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A First in Oriental Rollers

Brown has not previously existed in the breed - It does now!!!

Brown spread female & Het. Brown almond cock (R)
Photo taken in 2008

 2 yr. old Spread Brown Hen  (0,1) -- left
 1 yr old  Heterozygous Brown Almond Cock (1,0)  - right

A brief history of brown in Oriental Roller Pigeons
Frank Mosca

I made my original cross using a "Tuffy" Oriental roller cоck that I'd bred from birds I was given as gifts by Dale Husband X a Spread brown baldhead flying West of England hen that I found in a feed store.  She had very short muffs.  Originally, I took her home because she looked so pathetic I took pity on her and I figured I'd just use her as a feeder for my Oriental Rollers.  I settled her to the loft and flew her.  Once she was in the air and healthy, I found that she tumbled.   She would go over in about two or three tumbles, then fly and repeat -- the classic pattern for West of England Tumblers.  She was also a fun bird in the loft and friendly. 

Honestly, I did the original cross for two reasons.  First - I just happen to really like the look of brown spread (self brown) birds and I thought that the deep, rich cocoa color would look great on Oriental Rollers.   Second, I considered it to be my personal "apology" to the breed and to some of my pigeon buddies.   In my "infinite brilliance", I'd blown off serious questions that my friends including George DeLa Nuez, J.P. Isom, John Skistimas and others who'd bred the birds even longer than them had asked me about "buff" and "tuff" back in the 80's.  I just "knew" it was some brown variant, even though they insisted to me that it wasn't and couldn't be since there was no brown in OR's and the birds that they bred showed no evidence of sex-linkage as brown would.   I harumphed and went on totally secure in my ignorance.  When I got my own birds in the 90's, I realized they were right and that "buff" and "tuff" were unique and I fell in love not only with the breed but with those colors in it and I began to seriously work with them from a genetics stand point.  Then we found out about "ember". So adding brown was sort of my personal redemption, if you will.  Since then, the "evil" part of me has occasionally snickered at the thought that I may now be the source of confusion for future breeders for a hundreds of years down the line.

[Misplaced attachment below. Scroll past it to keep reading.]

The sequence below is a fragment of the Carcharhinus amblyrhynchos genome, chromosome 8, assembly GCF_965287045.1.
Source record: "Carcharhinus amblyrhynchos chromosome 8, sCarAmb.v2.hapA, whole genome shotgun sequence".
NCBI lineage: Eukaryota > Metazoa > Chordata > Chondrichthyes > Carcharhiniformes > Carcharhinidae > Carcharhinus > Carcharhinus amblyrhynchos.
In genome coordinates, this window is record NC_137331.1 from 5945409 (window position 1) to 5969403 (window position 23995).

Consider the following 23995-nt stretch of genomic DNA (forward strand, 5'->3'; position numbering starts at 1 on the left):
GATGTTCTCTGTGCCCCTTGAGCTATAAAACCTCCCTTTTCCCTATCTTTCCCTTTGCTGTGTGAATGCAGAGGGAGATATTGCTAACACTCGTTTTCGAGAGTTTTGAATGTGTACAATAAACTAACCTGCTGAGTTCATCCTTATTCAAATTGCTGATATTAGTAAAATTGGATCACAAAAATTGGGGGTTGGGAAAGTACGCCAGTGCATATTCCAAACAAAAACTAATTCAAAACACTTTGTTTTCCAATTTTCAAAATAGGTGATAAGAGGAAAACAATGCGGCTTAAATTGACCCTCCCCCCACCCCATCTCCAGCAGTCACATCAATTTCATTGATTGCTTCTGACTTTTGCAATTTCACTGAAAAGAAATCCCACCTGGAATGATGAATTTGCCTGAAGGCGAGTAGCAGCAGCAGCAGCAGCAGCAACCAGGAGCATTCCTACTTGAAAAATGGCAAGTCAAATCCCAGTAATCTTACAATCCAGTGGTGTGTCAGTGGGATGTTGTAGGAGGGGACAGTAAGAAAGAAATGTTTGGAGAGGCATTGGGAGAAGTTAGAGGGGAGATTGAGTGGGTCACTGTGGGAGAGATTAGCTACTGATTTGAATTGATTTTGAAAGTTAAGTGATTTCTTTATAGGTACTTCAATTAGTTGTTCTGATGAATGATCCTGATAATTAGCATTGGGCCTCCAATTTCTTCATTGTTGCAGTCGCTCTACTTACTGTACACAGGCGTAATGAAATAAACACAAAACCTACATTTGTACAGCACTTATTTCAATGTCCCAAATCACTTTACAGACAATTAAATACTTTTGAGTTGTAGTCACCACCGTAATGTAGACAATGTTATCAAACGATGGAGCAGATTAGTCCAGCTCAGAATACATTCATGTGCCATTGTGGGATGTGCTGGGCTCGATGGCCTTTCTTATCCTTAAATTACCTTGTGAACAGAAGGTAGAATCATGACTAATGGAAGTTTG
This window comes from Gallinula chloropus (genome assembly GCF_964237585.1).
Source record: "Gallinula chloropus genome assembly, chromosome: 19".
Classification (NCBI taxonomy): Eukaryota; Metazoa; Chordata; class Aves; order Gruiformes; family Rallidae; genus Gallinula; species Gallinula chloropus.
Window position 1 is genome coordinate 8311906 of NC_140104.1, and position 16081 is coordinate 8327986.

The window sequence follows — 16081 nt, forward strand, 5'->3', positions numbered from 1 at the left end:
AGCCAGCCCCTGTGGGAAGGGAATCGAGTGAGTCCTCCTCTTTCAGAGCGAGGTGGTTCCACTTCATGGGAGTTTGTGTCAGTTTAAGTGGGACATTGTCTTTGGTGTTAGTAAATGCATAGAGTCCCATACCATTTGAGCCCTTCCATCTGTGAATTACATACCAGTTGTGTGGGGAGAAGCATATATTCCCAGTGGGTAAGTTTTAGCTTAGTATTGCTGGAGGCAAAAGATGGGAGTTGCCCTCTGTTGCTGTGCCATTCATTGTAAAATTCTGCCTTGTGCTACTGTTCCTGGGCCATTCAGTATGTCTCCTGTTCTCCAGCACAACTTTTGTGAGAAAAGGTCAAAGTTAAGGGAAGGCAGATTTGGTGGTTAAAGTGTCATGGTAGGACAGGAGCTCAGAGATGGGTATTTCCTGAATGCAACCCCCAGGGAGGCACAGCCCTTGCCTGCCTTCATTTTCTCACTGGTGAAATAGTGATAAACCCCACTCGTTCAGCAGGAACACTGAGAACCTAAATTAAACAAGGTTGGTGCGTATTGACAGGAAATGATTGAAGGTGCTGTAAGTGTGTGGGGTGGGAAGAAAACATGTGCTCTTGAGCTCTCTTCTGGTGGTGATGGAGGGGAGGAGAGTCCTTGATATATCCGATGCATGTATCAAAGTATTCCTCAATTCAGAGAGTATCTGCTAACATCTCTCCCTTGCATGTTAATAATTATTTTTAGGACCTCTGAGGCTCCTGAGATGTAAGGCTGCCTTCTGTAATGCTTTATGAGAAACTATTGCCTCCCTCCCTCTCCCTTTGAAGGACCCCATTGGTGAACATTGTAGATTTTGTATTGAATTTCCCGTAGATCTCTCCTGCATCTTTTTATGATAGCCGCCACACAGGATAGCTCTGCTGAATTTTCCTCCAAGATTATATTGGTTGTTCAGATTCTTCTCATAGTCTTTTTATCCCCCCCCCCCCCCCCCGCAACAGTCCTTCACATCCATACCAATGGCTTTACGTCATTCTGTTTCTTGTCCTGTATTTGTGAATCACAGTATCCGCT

I raised a couple of cоcks heterozygous for brown from that original mating.  Both were just minorly groused and I flew them to be sure they rolled.  J.P. and I were both rather shocked at how much the cocks looked to be Oriental Roller and how well they did in the air - though both were rather tall in leg.   Then I lost my house due to deaths in my family.  I gave one of the heterozygous cocks  to J. P. Isom, who's been working with the line since then. The pictures above indicate just how well he's done.  With lots of backcrosses into OR's, he's gotten some beautiful birds.  He's also totally responsible for creating the gorgeous het brown almond cоcks.  He has birds even better looking than this now to.   J.P.'s done a fantastic job though some difficult circumstances and two moves and I'm looking forward to seeing the birds both in the show room and in the air.  At some point, I'm going to get him to write exactly what he did to get where he is today.  The only problem for me is I can not decide now which I like better - self brown or brown almond!

Frank Mosca